Living in a place that used to think of itself as the bright future of America, it’s strange to me how people think that particular places will be the bright future.
After posting on possible futures for Upstate New York, a post from Tim O’Reilly pointed to Paul Graham telling companies to move to Silicon Valley. This combination got me wondering: how long will Silicon Valley remain a critical hub?
Some hubs do seem to last forever, at least in some form. Great cities are the classic case - Rome has done pretty well for the last few thousand years, if not as well as it did at its peak. On this side of the Atlantic, we’ve had less time for large cities, and less stability. Despite Wired magazine repeatedly declaring it “tired” in the 1990s, New York City has reinvented itself repeatedly since the Erie Canal launched it to greatness. While it isn’t as dominant as it once was, it shows few signs of dimming, yet. Detroit, on the other hand, did reasonably well for a hundred years, spectacularly well for about fifty years, and has since pretty well collapsed. Upstate New York did great for about 125 years, and then started a long fade.
So how long will Silicon Valley’s star last? Does it help or hurt that it’s not a city as cities are traditionally understood?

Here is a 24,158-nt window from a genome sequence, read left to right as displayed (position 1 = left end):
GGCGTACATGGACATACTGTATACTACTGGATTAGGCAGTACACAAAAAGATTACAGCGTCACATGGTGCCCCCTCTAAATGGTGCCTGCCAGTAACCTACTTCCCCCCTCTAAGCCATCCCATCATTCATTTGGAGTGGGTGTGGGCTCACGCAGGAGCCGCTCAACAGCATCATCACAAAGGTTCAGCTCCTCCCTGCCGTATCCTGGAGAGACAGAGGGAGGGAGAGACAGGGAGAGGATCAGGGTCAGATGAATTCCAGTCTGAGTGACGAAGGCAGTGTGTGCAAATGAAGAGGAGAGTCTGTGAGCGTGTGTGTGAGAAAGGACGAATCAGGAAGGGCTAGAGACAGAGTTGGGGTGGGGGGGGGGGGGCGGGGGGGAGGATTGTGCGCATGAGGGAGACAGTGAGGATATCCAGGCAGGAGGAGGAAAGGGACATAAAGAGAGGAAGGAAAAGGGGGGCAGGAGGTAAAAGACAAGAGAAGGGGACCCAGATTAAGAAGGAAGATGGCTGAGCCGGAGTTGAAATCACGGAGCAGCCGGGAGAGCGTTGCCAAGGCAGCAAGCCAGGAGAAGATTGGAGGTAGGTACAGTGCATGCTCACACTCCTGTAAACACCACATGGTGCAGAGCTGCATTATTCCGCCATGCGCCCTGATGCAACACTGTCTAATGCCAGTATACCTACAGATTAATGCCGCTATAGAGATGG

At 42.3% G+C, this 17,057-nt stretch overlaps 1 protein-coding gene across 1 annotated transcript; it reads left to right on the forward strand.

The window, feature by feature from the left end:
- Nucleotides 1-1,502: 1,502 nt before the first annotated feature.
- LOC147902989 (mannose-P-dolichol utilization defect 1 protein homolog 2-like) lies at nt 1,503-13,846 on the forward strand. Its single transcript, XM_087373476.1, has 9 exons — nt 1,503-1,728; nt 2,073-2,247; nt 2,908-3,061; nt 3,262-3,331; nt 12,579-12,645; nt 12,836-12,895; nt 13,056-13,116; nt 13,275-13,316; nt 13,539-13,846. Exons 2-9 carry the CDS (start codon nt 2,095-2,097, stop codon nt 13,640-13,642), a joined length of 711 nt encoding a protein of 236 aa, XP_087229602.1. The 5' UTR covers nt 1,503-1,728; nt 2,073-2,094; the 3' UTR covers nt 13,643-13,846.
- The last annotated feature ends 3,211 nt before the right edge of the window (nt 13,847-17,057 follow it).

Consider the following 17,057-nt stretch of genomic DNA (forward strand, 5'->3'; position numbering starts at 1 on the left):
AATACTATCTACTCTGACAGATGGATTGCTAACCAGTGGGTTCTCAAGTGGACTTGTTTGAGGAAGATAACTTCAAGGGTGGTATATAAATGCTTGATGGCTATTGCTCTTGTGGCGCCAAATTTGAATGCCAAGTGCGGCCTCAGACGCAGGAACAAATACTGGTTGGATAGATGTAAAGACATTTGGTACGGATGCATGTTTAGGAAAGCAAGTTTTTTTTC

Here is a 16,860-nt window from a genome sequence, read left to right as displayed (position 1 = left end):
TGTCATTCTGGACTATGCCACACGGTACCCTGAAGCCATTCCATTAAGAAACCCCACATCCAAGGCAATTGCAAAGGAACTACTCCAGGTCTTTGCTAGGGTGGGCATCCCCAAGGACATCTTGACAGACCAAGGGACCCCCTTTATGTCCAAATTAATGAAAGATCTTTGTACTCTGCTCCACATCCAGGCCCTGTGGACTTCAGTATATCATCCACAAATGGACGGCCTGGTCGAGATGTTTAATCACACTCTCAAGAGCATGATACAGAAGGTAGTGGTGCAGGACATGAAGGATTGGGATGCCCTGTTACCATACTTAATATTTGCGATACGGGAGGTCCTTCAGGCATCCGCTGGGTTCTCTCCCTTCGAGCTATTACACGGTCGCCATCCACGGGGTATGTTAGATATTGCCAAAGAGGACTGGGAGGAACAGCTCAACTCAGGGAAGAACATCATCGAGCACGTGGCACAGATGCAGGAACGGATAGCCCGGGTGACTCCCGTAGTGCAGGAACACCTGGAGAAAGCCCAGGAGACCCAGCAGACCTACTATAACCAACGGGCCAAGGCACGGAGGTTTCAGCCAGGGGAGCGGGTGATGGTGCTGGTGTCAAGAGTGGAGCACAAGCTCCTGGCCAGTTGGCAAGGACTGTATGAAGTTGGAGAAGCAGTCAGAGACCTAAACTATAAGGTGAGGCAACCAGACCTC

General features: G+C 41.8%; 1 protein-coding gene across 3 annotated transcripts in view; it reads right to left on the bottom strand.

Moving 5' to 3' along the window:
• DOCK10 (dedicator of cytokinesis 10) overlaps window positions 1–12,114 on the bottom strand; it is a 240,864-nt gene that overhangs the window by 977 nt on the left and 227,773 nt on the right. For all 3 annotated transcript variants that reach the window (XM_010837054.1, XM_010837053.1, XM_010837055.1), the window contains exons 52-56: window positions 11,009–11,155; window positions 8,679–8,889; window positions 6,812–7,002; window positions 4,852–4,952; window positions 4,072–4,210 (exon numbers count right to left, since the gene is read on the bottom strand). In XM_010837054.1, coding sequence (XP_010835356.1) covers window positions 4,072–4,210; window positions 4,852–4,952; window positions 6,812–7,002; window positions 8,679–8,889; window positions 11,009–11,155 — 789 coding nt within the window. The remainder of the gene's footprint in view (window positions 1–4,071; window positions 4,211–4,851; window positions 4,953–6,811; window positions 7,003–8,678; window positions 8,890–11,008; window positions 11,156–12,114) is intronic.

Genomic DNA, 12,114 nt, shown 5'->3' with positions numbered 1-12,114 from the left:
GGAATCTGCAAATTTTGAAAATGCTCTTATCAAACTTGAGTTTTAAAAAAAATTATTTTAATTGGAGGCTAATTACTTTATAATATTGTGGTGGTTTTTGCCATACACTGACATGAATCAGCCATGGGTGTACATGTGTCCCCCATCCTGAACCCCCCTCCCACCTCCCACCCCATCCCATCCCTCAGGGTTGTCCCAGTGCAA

I don’t think that it will be falling any time soon - at least another twenty years, and maybe fifty years - but what change might come? The possible threats I see include:
Competition, of course - it’s hard to out-compete a hub, but new hubs certainly can emerge.
Decentralization - are hubs as important as they used to be? Do you need to actually be in the hub all the time, or just visit sometimes?
National shifts - does the decline in the US dollar or related economic issues damage Silicon Valley’s long-term importance?
Infrastructures - does Silicon Valley’s basically suburban environment lead to potential problems if energy costs climb drastically? (It’s interesting that a lot of alternative energy work is coming from Silicon Valley.)
There are also more apocalyptic visions to think about, but while they’re fun to talk about, I don’t think they add much to the conversation.
Any thoughts on the future of the place that sees itself creating the future?